If you have problems with resolving new added DNS entries using the BIND9 DLZ interface, you maybe want to check the following:

Files in 'samba/private/dns/sam.ldb.d/' are hardlinks to 'samba/private/sam.ldb.d/'. Maybe you've copied/moved it across filesystems and the hardlinking got lost and you're now running with two different copies of the databases at the moment (You can test this by adding a new DNS entry, e. g. by 'samba-tool'. If you can't resolve it, check if the inodes differ).

If you 'ls -i' on the two folders, you should see, that the following files have the same inodes (what indicates, that they are hard-linked):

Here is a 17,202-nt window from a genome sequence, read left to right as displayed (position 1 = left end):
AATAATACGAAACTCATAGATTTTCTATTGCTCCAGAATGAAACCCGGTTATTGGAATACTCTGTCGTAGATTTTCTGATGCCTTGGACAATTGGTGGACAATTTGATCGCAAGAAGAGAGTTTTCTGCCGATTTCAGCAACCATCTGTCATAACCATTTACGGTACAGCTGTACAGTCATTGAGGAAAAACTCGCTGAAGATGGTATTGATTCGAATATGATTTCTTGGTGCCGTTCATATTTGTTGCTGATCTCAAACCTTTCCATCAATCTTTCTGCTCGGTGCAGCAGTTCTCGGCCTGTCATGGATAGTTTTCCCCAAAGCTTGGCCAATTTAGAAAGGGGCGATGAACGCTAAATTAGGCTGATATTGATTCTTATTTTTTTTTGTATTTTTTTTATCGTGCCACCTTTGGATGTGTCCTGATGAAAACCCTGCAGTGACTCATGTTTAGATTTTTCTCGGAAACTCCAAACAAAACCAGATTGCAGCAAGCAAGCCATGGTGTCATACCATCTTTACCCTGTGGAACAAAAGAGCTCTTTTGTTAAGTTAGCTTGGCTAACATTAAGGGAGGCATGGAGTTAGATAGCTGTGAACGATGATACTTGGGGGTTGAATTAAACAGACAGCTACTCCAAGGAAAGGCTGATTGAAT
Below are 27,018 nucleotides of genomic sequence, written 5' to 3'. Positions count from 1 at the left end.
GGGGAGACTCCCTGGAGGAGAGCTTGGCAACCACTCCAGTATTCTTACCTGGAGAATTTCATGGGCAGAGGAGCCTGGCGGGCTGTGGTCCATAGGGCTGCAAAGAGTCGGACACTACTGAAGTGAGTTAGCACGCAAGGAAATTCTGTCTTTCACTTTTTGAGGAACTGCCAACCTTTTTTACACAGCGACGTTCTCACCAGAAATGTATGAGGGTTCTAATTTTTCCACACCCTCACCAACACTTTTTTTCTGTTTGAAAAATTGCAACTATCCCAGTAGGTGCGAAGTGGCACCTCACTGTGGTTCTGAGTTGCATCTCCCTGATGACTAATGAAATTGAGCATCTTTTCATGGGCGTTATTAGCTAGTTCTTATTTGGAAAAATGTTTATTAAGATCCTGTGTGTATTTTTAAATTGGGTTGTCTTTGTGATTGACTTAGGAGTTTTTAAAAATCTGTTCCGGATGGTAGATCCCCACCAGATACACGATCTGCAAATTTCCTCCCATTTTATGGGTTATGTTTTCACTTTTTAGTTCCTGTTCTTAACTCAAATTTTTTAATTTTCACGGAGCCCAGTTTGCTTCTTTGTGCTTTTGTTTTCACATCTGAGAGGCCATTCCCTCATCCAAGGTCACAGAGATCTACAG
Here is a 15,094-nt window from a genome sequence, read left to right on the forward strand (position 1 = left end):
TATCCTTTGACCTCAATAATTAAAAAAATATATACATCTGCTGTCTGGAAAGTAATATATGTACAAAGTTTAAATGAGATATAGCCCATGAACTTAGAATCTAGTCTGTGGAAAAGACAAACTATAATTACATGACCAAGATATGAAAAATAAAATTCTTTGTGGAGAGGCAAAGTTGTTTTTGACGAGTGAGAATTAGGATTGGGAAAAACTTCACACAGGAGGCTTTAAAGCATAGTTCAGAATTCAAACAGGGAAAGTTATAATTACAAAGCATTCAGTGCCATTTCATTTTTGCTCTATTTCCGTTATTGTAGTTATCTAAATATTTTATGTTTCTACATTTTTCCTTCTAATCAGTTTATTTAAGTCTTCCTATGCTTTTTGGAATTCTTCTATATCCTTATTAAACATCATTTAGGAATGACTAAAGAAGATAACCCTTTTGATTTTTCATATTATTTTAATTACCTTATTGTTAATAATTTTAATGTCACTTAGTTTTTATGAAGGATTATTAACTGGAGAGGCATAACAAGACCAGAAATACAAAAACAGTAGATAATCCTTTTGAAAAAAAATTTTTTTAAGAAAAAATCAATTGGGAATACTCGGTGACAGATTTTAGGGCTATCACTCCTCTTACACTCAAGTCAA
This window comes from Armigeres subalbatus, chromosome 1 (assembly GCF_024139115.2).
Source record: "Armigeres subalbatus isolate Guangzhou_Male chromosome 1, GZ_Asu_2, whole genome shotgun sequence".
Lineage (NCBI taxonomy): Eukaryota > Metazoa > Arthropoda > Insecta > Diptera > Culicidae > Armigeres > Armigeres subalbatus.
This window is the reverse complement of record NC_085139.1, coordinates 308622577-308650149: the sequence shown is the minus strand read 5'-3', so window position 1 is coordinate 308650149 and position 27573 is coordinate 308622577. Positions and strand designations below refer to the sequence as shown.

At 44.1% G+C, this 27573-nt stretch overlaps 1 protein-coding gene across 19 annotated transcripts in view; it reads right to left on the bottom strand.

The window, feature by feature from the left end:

# ls -lai .../samba/private/sam.ldb.d/
17344368 -rw-rw---- 2 root named  4251648 11. Nov 18:27 DC%3DDOMAINDNSZONES,DC%3DSAMBA,DC%3DEXAMPLE,DC%3DCOM.ldb
17344370 -rw-rw---- 2 root named  4251648 11. Nov 18:27 DC%3DFORESTDNSZONES,DC%3DSAMBA,DC%3DEXAMPLE,DC%3DCOM.ldb
17344372 -rw-rw---- 2 root named   421888 11. Nov 17:53 metadata.tdb

# ls -lai .../samba/private/dns/sam.ldb.d/
17344368 -rw-rw---- 2 root named 4251648 11. Nov 18:27 DC%3DDOMAINDNSZONES,DC%3DSAMBA,DC%3DEXAMPLE,DC%3DCOM.ldb
17344370 -rw-rw---- 2 root named 4251648 11. Nov 18:27 DC%3DFORESTDNSZONES,DC%3DSAMBA,DC%3DEXAMPLE,DC%3DCOM.ldb
17344372 -rw-rw---- 2 root named  421888 11. Nov 17:53 metadata.tdb

If the files in the two folders have different inode numbers, then they aren't hard-links. To fix this, run

# samba_upgradedns --dns-backend=BIND9_DLZ

This will recreate the DNS files with correct hard links and permissions.

Then restart Bind.


DDNS updates not working

Check that the file '/etc/krb5.conf' is readable by Bind.